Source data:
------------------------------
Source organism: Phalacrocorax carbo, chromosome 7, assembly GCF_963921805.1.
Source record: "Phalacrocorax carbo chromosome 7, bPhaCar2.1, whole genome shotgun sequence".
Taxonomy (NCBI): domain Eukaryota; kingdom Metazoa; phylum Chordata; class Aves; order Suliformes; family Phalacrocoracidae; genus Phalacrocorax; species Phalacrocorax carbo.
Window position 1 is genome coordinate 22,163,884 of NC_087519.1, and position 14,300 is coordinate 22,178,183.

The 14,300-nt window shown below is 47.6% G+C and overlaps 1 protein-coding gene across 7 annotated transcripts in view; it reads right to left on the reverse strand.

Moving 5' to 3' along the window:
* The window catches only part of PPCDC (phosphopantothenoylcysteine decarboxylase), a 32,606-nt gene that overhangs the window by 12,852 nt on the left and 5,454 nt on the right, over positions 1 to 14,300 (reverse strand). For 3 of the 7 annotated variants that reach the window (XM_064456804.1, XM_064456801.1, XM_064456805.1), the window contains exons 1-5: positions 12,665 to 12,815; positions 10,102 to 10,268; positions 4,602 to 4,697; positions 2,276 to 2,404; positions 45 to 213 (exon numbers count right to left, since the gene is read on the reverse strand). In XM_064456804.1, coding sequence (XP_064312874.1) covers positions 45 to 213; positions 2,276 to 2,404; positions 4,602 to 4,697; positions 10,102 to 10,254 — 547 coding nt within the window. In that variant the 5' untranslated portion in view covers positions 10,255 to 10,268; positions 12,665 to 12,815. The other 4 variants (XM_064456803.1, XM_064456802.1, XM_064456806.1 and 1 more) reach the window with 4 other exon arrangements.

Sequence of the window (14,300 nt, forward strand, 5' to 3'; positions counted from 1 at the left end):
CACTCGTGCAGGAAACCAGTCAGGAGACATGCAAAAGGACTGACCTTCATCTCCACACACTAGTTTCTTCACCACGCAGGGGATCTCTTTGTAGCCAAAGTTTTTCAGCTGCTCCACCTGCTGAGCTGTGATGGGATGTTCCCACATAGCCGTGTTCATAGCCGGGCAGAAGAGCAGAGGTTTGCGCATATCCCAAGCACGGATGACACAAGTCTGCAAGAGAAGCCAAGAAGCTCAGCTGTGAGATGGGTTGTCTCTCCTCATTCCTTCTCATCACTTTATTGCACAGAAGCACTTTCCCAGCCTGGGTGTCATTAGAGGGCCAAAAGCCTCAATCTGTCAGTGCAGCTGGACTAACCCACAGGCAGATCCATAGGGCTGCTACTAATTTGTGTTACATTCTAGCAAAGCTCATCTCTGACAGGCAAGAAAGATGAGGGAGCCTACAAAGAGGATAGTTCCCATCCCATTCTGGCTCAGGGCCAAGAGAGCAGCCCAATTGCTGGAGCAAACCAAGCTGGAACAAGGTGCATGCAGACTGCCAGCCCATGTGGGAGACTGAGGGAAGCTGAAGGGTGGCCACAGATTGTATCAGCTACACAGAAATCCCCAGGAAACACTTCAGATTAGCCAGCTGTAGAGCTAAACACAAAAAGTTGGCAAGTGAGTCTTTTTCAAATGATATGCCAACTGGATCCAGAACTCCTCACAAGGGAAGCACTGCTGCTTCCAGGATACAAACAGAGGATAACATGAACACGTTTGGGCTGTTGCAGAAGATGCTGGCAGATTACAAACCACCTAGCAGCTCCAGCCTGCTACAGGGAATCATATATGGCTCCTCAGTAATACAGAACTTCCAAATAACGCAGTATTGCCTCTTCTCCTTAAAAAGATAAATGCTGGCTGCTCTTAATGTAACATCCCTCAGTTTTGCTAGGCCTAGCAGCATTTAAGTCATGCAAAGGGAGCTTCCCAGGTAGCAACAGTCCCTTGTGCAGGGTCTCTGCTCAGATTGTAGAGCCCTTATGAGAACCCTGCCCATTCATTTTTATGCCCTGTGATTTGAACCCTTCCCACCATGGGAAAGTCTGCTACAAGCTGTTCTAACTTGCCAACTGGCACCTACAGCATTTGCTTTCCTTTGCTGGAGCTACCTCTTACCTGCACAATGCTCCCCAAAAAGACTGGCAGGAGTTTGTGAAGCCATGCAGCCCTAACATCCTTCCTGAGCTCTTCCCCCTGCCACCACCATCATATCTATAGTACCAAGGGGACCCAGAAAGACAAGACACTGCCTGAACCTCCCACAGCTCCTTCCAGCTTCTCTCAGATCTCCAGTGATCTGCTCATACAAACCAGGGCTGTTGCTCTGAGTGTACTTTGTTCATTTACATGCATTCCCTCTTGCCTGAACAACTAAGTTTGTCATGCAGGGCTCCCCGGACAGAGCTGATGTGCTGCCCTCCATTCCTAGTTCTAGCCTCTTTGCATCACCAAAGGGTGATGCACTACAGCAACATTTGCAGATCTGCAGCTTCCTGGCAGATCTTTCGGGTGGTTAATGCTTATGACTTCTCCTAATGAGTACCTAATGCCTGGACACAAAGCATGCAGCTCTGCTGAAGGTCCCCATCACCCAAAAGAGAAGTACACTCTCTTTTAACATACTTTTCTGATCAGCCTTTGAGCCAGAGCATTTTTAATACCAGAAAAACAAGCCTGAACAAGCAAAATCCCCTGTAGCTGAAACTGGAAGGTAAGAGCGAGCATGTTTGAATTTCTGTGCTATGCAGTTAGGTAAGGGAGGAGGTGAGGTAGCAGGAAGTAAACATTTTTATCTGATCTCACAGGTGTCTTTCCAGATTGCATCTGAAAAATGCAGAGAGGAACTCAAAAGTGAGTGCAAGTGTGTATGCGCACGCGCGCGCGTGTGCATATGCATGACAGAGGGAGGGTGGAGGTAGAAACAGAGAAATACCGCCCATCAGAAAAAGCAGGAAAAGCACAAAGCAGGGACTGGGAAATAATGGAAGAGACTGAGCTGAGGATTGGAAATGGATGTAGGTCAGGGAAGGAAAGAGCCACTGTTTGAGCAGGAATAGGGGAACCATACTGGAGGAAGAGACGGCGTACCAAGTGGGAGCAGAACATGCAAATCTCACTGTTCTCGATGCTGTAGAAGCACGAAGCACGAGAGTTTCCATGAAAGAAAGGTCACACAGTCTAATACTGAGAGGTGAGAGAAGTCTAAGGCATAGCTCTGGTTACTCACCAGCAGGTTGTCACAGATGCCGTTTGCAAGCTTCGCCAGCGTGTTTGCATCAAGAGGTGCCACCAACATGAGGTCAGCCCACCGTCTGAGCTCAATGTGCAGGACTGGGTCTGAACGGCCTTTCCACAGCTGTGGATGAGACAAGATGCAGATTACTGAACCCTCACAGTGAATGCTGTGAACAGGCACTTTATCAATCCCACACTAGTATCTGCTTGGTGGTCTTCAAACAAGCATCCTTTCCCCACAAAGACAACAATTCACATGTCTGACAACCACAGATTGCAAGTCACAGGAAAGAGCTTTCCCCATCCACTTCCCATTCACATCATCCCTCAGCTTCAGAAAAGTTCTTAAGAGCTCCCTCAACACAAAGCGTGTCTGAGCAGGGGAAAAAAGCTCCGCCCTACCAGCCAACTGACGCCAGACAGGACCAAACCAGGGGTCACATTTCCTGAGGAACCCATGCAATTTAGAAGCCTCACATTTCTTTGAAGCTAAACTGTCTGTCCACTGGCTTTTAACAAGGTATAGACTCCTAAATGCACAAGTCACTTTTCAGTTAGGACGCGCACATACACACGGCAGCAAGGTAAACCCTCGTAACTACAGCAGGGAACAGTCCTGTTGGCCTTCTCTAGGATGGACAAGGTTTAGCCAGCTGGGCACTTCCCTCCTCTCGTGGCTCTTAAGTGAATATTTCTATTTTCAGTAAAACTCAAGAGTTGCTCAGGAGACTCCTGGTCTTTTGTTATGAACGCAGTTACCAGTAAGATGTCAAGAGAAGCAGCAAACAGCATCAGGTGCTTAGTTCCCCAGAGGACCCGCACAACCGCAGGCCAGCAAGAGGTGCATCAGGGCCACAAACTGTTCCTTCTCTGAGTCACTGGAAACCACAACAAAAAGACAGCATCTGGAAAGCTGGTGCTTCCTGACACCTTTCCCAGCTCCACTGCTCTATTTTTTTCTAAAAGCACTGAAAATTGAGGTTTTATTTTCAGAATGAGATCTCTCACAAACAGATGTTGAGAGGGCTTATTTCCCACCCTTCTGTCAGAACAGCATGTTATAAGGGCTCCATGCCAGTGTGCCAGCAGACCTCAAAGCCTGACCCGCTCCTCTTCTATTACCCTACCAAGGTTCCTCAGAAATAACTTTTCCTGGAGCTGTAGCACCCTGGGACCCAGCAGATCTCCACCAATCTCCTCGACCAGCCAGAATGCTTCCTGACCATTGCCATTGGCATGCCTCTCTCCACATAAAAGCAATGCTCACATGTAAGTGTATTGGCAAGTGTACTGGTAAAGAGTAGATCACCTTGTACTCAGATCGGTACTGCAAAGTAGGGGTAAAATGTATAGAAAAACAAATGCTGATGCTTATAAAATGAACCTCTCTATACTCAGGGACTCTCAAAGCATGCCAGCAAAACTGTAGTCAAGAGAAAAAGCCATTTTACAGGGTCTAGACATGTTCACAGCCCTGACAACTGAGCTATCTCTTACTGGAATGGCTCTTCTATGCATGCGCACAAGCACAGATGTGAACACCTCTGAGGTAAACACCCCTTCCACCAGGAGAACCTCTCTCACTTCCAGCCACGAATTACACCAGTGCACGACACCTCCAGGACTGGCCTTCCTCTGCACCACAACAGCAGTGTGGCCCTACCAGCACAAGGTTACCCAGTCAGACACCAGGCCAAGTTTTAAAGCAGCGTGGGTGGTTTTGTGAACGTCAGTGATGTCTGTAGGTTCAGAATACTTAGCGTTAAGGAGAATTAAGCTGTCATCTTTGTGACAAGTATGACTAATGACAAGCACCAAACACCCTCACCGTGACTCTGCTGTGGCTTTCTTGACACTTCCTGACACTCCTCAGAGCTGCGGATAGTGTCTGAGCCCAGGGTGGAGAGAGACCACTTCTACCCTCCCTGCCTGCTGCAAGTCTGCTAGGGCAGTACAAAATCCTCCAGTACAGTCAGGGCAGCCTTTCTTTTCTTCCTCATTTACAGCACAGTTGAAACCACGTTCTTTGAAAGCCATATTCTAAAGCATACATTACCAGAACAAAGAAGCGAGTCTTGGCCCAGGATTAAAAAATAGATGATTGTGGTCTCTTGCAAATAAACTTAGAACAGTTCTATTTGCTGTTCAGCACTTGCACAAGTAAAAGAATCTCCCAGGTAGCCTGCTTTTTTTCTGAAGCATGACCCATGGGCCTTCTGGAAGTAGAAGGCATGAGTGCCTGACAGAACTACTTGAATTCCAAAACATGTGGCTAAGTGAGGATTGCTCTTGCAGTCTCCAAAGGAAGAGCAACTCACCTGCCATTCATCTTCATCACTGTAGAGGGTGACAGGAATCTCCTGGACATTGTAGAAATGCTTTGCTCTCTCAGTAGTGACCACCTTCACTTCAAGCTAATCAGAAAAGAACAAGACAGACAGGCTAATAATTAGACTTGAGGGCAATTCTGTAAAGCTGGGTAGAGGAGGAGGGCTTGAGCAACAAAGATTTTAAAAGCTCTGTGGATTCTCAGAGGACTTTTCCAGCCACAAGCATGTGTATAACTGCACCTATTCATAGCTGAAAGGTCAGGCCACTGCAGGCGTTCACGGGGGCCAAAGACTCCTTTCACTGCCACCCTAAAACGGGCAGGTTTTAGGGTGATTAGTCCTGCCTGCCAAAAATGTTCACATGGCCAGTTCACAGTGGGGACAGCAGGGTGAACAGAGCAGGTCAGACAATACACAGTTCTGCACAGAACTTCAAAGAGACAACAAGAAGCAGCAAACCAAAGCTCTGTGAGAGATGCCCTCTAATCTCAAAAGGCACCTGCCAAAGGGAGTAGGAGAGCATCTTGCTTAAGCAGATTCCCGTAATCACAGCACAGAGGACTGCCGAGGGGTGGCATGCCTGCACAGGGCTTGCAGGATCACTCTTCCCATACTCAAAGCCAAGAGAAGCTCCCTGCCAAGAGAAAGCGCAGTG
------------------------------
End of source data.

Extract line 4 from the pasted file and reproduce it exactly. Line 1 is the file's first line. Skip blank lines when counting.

Window position 1 is genome coordinate 22,163,884 of NC_087519.1, and position 14,300 is coordinate 22,178,183.